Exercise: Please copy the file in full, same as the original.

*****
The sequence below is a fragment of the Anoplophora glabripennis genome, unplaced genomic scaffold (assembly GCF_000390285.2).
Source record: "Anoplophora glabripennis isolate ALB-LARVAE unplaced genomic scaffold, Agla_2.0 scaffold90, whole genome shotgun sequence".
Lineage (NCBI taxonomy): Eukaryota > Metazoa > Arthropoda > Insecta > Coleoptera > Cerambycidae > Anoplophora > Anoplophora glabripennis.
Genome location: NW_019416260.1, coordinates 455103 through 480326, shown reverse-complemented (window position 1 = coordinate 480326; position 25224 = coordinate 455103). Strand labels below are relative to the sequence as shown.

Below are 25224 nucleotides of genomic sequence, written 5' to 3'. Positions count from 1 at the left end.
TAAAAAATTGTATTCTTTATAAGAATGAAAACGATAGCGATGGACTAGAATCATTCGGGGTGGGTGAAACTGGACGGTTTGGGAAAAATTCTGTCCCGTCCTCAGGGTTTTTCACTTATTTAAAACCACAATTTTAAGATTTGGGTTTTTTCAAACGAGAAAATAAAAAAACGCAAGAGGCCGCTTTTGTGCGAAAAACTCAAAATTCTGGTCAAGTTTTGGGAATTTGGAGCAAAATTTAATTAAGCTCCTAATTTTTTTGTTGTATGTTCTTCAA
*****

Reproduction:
The sequence below is a fragment of the Anoplophora glabripennis genome, unplaced genomic scaffold (assembly GCF_000390285.2).
Source record: "Anoplophora glabripennis isolate ALB-LARVAE unplaced genomic scaffold, Agla_2.0 scaffold90, whole genome shotgun sequence".
Lineage (NCBI taxonomy): Eukaryota > Metazoa > Arthropoda > Insecta > Coleoptera > Cerambycidae > Anoplophora > Anoplophora glabripennis.
Genome location: NW_019416260.1, coordinates 455103 through 480326, shown reverse-complemented (window position 1 = coordinate 480326; position 25224 = coordinate 455103). Strand labels below are relative to the sequence as shown.

Below are 25224 nucleotides of genomic sequence, written 5' to 3'. Positions count from 1 at the left end.
TAAAAAATTGTATTCTTTATAAGAATGAAAACGATAGCGATGGACTAGAATCATTCGGGGTGGGTGAAACTGGACGGTTTGGGAAAAATTCTGTCCCGTCCTCAGGGTTTTTCACTTATTTAAAACCACAATTTTAAGATTTGGGTTTTTTCAAACGAGAAAATAAAAAAACGCAAGAGGCCGCTTTTGTGCGAAAAACTCAAAATTCTGGTCAAGTTTTGGGAATTTGGAGCAAAATTTAATTAAGCTCCTAATTTTTTTGTTGTATGTTCTTCAA